Northrop Grumman has received a contract from the US Air Force (USAF) for the purchase and integration of two battlefield airborne communications node (BACN) payloads on two Block 20 Global Hawk aircraft to provide warfighters with essential information to defeat the enemy.
Northrop Grumman BACN programme director Steve Zell said: "This latest award continues the BACN program tradition of delivering new capability on compressed timelines that meets the operational needs."
The two BACN payload integrated Block 20 Global Hawks will be designated as USAF EQ-4B unmanned systems, providing long endurance and high persistence gateway capabilities.
The high-altitude BACN is a forward-deployed network-centric enterprise information server, which shares data between different battlefield communications systems using a suite of computers and radio systems.
The system provides an advanced airborne communications capability to commanders and war-fighters, as well as enhances situational awareness and extends voice communications.
Northrop Grumman’s Information Systems sector network communications systems business vice president Claude Hashem said: "The addition of two more BACN systems on Global Hawks will decisively enhance the required 24/7 gateway capability."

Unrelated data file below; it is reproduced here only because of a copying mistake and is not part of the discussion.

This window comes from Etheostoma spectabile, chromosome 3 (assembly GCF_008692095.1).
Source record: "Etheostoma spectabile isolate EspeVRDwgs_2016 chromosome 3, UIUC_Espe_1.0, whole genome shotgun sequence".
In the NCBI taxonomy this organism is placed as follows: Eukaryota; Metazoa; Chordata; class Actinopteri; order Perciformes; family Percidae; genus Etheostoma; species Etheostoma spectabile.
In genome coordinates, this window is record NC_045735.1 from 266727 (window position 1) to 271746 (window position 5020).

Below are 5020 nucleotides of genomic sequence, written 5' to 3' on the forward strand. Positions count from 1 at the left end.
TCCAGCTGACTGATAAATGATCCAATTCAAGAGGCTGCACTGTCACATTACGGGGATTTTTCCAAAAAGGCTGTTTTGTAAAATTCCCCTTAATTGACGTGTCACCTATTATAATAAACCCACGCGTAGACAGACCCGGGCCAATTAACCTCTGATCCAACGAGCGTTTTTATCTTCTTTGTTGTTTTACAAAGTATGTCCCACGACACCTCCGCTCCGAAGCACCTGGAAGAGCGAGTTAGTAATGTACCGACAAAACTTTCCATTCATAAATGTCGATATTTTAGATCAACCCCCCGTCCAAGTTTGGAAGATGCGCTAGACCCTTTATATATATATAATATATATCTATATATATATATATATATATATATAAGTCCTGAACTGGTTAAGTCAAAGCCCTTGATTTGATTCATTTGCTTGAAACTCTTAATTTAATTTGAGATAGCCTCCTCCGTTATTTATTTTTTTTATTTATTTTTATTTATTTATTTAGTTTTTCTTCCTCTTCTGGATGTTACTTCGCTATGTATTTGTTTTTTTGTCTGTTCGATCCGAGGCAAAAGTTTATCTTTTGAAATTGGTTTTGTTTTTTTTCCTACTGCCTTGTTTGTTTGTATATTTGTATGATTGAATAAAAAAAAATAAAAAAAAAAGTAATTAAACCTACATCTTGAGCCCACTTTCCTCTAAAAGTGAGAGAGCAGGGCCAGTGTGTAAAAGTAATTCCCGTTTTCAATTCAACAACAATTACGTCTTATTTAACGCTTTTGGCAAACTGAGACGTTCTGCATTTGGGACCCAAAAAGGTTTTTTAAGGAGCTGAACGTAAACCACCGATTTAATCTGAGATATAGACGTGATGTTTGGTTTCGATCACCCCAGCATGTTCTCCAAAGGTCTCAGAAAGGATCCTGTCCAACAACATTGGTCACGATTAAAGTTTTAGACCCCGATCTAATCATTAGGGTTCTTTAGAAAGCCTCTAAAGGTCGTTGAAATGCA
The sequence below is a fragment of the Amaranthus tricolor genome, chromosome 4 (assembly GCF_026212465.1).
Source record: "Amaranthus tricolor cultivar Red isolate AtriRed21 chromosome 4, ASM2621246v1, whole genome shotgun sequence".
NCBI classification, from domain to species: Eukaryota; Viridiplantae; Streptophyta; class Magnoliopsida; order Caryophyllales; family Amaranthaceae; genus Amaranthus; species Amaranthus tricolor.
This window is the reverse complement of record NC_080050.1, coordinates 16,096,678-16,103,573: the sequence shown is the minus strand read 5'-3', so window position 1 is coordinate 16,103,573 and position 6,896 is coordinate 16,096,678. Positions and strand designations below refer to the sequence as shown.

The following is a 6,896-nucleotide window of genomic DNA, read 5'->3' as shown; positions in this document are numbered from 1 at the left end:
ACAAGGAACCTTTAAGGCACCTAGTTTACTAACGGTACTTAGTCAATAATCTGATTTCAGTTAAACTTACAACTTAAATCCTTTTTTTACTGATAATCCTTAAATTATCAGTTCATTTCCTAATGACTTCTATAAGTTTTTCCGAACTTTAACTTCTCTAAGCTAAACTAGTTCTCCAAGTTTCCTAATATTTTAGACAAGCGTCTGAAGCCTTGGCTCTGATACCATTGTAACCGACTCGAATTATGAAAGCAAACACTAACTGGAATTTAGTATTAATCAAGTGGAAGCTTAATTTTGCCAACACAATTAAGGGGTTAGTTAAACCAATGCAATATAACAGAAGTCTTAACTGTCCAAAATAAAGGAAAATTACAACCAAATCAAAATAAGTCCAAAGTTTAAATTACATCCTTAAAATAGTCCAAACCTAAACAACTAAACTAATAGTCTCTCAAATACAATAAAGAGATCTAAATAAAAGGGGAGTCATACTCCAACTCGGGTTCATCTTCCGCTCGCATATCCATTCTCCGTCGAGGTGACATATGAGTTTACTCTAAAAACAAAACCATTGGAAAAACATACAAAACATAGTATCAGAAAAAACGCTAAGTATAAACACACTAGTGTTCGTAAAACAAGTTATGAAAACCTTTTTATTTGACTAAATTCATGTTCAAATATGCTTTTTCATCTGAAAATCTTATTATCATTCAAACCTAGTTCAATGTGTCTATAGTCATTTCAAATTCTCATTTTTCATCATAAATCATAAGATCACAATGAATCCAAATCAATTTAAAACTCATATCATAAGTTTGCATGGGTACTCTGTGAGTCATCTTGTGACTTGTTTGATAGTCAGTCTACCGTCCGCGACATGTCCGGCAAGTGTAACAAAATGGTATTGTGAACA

"The EQ-4B unmanned systems will continue to provide long endurance and unsurpassed communications persistence to our warfighters," Hashem added.
The RQ-4 Block 20 Global Hawk unmanned aerial system (UAS) provides high-altitude, long-endurance unmanned aerial reconnaissance capabilities to support military, humanitarian and environmental missions.
The US Air Force Electronic Systems Center awarded the first BACN contract to Northrop in April 2005. Northrop is the prime contractor for the RQ-4 Global Hawk aircraft as well as the development, fielding and maintenance of the BACN system.
Work on the $47.2m contract will be performed in San Diego, US, while the Global Hawk integration will be carried out in Palmdale, California, US.
Image: Northrop to integrate BACN payloads on two existing Block 20 Global Hawk aircraft. Photo: Northrop Grumman